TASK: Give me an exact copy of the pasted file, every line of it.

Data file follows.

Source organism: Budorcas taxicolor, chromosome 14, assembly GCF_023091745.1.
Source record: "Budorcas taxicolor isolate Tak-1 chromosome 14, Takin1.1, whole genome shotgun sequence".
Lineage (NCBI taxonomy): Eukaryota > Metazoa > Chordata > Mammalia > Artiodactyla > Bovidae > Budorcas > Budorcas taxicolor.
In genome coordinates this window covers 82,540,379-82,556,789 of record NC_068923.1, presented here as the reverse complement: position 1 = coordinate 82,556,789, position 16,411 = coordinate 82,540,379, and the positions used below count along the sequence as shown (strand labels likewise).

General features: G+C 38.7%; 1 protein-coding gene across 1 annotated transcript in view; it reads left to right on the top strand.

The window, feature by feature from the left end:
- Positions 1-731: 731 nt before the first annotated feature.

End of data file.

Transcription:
Source organism: Budorcas taxicolor, chromosome 14, assembly GCF_023091745.1.
Source record: "Budorcas taxicolor isolate Tak-1 chromosome 14, Takin1.1, whole genome shotgun sequence".
Lineage (NCBI taxonomy): Eukaryota > Metazoa > Chordata > Mammalia > Artiodactyla > Bovidae > Budorcas > Budorcas taxicolor.
In genome coordinates this window covers 82,540,379-82,556,789 of record NC_068923.1, presented here as the reverse complement: position 1 = coordinate 82,556,789, position 16,411 = coordinate 82,540,379, and the positions used below count along the sequence as shown (strand labels likewise).

General features: G+C 38.7%; 1 protein-coding gene across 1 annotated transcript in view; it reads left to right on the top strand.

The window, feature by feature from the left end:
- Positions 1-731: 731 nt before the first annotated feature.